PHOENIX — The Arizona Senate on Wednesday voted down a plan to require the state auditor general to conduct an exhaustive review following every election.
It was one of four election bills that failed on Wednesday because they had insufficient support from Republicans, and Democrats were united in opposition. Three others were killed on Monday as the Legislature culls the dozens of election bills Republicans introduced this year, many in response to former President Donald Trump's conspiracy theories claiming the 2020 election was marred by widespread fraud.
The audit bill would have appropriated nearly $4 million a year for a staff of 29.25 full-time equivalent positions to conduct an audit of nearly every aspect of the election in Maricopa and Pima counties as well as two randomly selected smaller counties.
The bill would have essentially made the Senate Republicans' 2020 election review a permanent fixture following elections, but would have put it in the hands of a respected government agency.
GOP Senate leaders hired a team of Trump supporters to conduct a widely mocked “forensic audit" of the election that the former president disputes without evidence. The review claimed to find a number of irregularities, but most turned out to have innocuous explanations.
“This sets up a process to make sure that the laws are being followed,” Sen. Sonny Borrelli, a Republican from Lake Havasu City, said with anger as it became clear the bill would fail. “Our citizens demand it. They're entitled to it. The elections belong to them, not to us.”
Borrelli cited a number of GOP grievances with President Joe Biden, including gas prices, U.S. service members killed during the pullout from Afghanistan, and immigration, saying “elections have consequences.”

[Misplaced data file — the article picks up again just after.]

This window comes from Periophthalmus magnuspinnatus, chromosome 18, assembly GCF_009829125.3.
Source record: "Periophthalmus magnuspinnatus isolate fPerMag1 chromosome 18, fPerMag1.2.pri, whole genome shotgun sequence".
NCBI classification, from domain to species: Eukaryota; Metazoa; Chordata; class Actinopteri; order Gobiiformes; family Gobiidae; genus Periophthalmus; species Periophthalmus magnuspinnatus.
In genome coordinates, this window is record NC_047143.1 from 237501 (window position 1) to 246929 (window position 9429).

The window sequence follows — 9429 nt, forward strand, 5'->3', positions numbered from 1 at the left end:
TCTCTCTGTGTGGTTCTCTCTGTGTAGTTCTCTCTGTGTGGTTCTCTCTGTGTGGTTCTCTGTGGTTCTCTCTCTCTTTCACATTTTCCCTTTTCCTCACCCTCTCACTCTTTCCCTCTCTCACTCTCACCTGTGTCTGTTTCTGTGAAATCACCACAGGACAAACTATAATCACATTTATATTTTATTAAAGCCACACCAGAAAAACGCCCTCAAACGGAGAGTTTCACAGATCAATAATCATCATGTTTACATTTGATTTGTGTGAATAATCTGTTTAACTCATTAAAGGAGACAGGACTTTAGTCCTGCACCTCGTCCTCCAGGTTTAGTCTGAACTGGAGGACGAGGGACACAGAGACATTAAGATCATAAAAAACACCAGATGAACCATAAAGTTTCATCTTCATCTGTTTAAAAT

The measure failed when all 14 Democrats and two Republicans voted against it, Sens. Paul Boyer of Glendale and Michelle Ugenti-Rita of Scottsdale. Both have been publicly critical of their party's election review, which they said was flawed and incompetent.
Boyer said the bill would saddle the auditor general with an expensive, unnecessary task and could potentially detract from its existing duties of auditing government agencies.
The bill also would have required the public release of ballot images stored by the machines that count them and made changes to the procedures for keeping voter registration rolls up to date.
Boyer and Ugenti-Rita also joined Democrats to defeat a separate bill making ballot images public records, which Ugenti-Rita said was duplicative of other legislation and would cause confusion. Other bills that failed include measures addressing the maintenance of voter rolls and the security of ballot machines.
Lawmakers did vote nearly unanimously to create a system allowing early voters to track the status of their ballot. Such a system already exists in Maricopa and Pima counties but is not available statewide. A bill making it easier for visually impaired votes to cast a mail ballot also passed without opposition.
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